As we celebrate the 500th anniversary of the Reformation this year, some may wonder if the Reformation still matters today. We don’t face the same problems today in the church that they did back then, right? No one is selling indulgences. No one in in the evangelical world is teaching salvation by works and certainly not in the Reformed world! Right?
Last week, Desiring God ran an article by John Piper on sola fide, Does God Really Save Us by Faith Alone? The article is a rerun of older material by Piper. It makes the rounds every couple of years and receives a wide range of responses. The point of the article seems to be to encourage believers to have an active faith as described in James 2. This is a worthy aim. There are many today, even in Reformed circles, who speak and act as though believers should not be expected to live godly lives and to struggle against their sins.
The problem in many responses to such antinomianism is a trend towards moralism, pietism, or legalism. Such a reaction to antinomianism is not surprising, but it is equally dangerous. And this is the ditch Piper’s article falls into.
Piper rightly says that believers are justified by faith alone, but then he makes a distinction between justification and salvation by faith alone:
If you substitute other clauses besides “We are justified . . .” such as “We are sanctified . . .” or “We will be finally saved at the last judgment . . .” then the meaning of some of these prepositional phrases must be changed in order to be faithful to Scripture. For example,
In justification, faith receives a finished work of Christ performed outside of us and counted as ours — imputed to us.
In sanctification, faith receives an ongoing power of Christ that works inside us for practical holiness.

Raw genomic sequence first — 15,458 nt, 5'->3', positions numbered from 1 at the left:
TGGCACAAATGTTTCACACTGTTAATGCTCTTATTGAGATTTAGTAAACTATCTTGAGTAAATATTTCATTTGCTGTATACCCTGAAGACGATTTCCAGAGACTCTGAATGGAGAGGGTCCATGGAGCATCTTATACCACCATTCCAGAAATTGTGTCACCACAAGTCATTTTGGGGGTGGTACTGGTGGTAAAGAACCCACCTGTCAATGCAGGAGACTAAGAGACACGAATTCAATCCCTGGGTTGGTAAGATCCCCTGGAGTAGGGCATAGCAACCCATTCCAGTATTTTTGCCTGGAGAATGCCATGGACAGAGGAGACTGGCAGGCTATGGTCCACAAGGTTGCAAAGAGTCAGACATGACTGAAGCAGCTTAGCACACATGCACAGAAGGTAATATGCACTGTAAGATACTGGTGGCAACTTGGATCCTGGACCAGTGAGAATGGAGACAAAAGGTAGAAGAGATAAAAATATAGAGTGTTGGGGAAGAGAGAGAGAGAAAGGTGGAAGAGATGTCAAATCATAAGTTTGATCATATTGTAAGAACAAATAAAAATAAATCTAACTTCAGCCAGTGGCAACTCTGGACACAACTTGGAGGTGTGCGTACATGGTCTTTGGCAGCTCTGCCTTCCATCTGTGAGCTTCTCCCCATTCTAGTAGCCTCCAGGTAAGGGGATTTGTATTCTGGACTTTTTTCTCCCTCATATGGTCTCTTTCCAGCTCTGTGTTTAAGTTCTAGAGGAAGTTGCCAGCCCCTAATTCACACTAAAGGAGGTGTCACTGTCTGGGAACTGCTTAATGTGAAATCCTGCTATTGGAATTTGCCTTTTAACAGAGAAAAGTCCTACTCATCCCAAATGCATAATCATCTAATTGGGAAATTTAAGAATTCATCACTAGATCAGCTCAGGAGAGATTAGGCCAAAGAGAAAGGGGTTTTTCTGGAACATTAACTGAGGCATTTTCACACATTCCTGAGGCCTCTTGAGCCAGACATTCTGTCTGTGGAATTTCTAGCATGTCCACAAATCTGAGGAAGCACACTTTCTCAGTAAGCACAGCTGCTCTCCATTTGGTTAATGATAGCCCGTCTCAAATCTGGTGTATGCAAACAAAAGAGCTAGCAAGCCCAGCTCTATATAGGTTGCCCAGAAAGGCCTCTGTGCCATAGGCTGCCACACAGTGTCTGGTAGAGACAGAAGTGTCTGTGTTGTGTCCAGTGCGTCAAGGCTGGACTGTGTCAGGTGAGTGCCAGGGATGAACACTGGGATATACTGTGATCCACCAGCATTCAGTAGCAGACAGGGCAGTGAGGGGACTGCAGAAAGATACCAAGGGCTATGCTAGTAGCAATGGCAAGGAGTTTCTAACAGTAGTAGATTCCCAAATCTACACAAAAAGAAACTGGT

In final salvation at the last judgment, faith is confirmed by the sanctifying fruit it has borne, and we are saved through that fruit and that faith. As Paul says in 2 Thessalonians 2:13, “God chose you as the firstfruits to be saved, through sanctification by the Spirit and belief in the truth.” (emphasis added)
He goes on to say that works are necessary for “final salvation”:
Paul calls this effect or fruit or evidence of faith the “work of faith” (1 Thessalonians 1:3; 2 Thessalonians 1:11) and the “obedience of faith” (Romans 1:5; 16:26). These works of faith, and this obedience of faith, these fruits of the Spirit that come by faith, are necessary for our final salvation. No holiness, no heaven (Hebrews 12:14). So, we should not speak of getting to heaven by faith alone in the same way we are justified by faith alone. (emphasis added)
Piper is saying that we are justified by faith alone in Christ alone but that there is also a final salvation separate from justification that includes our works. In this way, he says, we are saved through faith AND works. This is not simply sloppiness or poor wording. This is what he is teaching, and it is clear from the context of the article. And it is contrary to Scripture, to the Reformation, and to the Reformed confessions and catechisms.
In Scripture, Paul says clearly that we are SAVED, not only justified, by faith alone and not by works:
For by grace you have been saved through faith; and that not of yourselves, it is the gift of God; not as a result of works, so that no one may boast. (Ephesians 2:8-9, NASB, emphasis added)
In Galatians, Paul addresses a very similar concern. He asks:
Are you so foolish? Having begun by the Spirit, are you now being perfected by the flesh? (Galatians 3:3, NASB)
In Romans, Paul explains that we are saved through faith in Christ:
if you confess with your mouth Jesus as Lord, and believe in your heart that God raised Him from the dead, you will be saved;for with the heart a person believes, resulting in righteousness, and with the mouth he confesses, resulting in salvation. (Romans 10:9-10, NASB)